It’s the time wasted on the phone with your bank trying to sort out whether you really made all those fraudulent purchases, and then having to enter your new card number at all those sites and services where the old one was stored. It’s that awkward moment when the waiter says in front of your date or guests that your card has been declined. Continue reading →


5
Oct 15

Trump Hotel Collection Confirms Card Breach

The Trump Hotel Collection, a string of luxury hotel properties tied to business magnate and Republican presidential candidate Donald Trump, said last week that a year-long breach of its credit card system may have resulted in the theft of cards used at the hotels. The acknowledgement comes roughly three months after this author first reported that multiple financial institutions suspected the hotels were compromised.

Trump International Hotel and Tower in Chicago.

Trump International Hotel and Tower in Chicago.

In a Web site created to share details about the hack, The Trump Hotel Collection said the breach affects customers who used their credit or debit cards at the hotels between May 19, 2014, and June 2, 2015.

“While the independent forensic investigator did not find evidence that information was taken from the Hotel’s systems, it appears that there may have been unauthorized malware access to payment card information as it was inputted into the payment card systems. Payment card data (including payment card account number, card expiration date, and security code) of individuals who used a payment card at the Hotel between May 19, 2014, and June 2, 2015, may have been affected.

The Trump compromise is just the latest in a long string of credit card breaches involving hotel brands, restaurants and retail establishments. In March, upscale hotel chain Mandarin Oriental disclosed a compromise. The following month, hotel franchising firm White Lodging acknowledged that, for the second time in 12 months, card processing systems at several of its locations were breached by hackers.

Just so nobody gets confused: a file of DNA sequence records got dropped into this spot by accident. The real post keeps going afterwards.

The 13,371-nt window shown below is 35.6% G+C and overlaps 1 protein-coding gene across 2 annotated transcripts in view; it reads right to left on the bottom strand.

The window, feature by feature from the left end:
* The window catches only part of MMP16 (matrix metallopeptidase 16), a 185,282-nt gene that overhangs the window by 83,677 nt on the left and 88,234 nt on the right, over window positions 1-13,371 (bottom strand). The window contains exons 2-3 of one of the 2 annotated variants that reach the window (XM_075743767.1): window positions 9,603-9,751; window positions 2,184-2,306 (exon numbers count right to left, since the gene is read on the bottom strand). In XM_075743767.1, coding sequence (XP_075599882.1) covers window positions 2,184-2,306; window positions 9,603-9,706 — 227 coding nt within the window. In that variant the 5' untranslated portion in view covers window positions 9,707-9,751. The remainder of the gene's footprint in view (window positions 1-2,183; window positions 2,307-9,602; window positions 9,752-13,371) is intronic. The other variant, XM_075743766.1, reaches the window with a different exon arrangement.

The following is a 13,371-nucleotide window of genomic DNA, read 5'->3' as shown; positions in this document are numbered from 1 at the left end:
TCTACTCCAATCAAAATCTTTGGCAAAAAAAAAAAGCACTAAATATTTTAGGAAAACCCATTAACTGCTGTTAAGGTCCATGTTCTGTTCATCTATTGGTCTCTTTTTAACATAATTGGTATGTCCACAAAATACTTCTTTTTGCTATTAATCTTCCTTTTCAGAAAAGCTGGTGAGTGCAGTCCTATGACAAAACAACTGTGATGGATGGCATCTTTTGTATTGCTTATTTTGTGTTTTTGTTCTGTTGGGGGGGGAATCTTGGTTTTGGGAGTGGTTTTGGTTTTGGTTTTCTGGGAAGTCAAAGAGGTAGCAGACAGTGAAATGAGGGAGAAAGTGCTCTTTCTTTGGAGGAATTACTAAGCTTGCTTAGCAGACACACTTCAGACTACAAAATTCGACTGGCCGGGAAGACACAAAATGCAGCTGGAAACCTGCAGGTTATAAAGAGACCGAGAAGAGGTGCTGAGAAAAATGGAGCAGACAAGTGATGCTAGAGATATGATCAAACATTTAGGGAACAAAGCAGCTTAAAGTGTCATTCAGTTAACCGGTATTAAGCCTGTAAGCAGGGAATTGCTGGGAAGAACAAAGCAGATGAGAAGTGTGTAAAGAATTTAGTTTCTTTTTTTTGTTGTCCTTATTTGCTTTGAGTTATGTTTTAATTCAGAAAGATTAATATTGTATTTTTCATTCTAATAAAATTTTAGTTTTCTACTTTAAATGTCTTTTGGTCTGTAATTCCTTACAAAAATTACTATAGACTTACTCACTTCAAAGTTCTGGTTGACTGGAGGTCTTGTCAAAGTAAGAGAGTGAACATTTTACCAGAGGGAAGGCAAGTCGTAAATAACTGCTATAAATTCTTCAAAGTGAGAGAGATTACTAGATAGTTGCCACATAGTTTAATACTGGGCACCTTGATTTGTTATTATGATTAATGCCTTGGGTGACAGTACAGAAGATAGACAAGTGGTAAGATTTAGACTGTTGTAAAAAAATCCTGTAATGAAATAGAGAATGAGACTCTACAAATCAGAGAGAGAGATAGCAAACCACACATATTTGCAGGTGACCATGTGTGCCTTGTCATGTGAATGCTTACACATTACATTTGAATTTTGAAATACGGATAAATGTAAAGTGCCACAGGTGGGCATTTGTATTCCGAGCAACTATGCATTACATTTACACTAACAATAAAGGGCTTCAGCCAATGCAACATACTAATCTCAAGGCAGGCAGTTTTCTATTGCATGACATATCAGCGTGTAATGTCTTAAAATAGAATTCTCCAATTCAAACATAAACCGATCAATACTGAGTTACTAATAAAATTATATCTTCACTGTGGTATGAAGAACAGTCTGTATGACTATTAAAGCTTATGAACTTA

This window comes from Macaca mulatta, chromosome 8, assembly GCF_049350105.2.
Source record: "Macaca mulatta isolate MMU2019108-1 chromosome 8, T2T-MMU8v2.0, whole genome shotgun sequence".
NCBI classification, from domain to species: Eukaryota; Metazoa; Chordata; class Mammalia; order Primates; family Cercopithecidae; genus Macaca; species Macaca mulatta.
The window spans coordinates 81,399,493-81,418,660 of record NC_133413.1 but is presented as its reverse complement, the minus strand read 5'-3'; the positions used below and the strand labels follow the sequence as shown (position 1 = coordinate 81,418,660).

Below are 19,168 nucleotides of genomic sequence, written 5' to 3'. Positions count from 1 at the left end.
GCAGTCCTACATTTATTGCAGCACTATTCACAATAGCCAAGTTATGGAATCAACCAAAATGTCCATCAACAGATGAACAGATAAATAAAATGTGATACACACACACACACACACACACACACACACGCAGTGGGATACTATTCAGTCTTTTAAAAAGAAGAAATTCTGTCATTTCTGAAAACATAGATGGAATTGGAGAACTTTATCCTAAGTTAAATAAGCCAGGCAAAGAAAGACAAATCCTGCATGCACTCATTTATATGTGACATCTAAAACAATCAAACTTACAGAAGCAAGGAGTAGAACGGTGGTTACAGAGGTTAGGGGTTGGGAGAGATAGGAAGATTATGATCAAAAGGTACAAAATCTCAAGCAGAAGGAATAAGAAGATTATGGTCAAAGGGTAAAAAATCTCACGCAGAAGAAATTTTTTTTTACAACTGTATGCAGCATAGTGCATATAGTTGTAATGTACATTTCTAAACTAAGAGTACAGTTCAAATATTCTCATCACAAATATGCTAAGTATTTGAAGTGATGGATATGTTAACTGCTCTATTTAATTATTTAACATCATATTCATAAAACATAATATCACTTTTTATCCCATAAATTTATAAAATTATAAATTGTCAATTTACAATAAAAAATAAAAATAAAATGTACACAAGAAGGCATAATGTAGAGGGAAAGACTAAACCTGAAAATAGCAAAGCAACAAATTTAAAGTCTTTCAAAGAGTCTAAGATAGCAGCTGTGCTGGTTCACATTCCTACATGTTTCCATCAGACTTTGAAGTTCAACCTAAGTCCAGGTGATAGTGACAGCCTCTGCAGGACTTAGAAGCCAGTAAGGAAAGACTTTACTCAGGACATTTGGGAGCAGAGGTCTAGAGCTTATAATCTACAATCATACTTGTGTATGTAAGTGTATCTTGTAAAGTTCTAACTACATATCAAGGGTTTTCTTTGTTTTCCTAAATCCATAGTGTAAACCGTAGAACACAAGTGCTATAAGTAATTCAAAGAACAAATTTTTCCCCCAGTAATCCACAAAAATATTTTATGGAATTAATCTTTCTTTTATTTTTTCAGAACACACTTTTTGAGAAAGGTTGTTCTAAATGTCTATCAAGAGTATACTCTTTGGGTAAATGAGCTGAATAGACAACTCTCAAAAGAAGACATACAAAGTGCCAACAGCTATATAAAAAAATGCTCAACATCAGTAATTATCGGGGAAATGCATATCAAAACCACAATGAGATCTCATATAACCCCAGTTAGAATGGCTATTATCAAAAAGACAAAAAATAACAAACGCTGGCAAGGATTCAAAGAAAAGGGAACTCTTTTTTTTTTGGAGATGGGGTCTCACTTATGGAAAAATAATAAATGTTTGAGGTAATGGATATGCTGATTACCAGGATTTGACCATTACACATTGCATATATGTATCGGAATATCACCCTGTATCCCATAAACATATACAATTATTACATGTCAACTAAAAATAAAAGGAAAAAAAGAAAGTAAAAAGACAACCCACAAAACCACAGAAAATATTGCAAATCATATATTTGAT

On Sept. 25, this author first reported that the Hilton Hotel chain is investigating reports of a pattern of card fraud traced back to some of its properties.
Continue reading →


1
Jul 15

Banks: Card Breach at Trump Hotel Properties

The Trump Hotel Collection, a string of luxury hotel properties tied to business magnate and now Republican presidential candidate Donald Trump, appears to be the latest victim of a credit card breach, according to data shared by several U.S.-based banks.

Trump International Hotel and Tower in Chicago.

Trump International Hotel and Tower in Chicago.

Contacted regarding reports from sources at several banks who traced a pattern of fraudulent debit and credit card charges to accounts that had all been used at Trump hotels, the company declined multiple requests for comment.

Update, 4:56 p.m. ET: The Trump Organization just acknowledged the issue with a brief statement from Eric Trump, executive vice president of development and acquisitions: “Like virtually every other company these days, we have been alerted to potential suspicious credit card activity and are in the midst of a thorough investigation to determine whether it involves any of our properties,” the statement reads. “We are committed to safeguarding all guests’ personal information and will continue to do so vigilantly.”

Original story:

But sources in the financial industry say they have little doubt that Trump properties in several U.S. locations — including Chicago, Honolulu, Las Vegas, Los Angeles, Miami, and New York — are dealing with a card breach that appears to extend back to at least February 2015.

If confirmed, the incident would be the latest in a long string of credit card breaches involving hotel brands, restaurants and retail establishments. In March, upscale hotel chain Mandarin Oriental disclosed a compromise. The following month, hotel franchising firm White Lodging acknowledged that, for the second time in 12 months, card processing systems at several of its locations were breached by hackers.

It is likely that the huge number of card breaches at U.S.-based organizations over the past year represents a response by fraudsters to upcoming changes in the United States designed to make credit and debit cards more difficult and expensive to counterfeit. Non-chip cards store cardholder data on a magnetic stripe, which can be trivially copied and re-encoded onto virtually anything else with a magnetic stripe. Continue reading →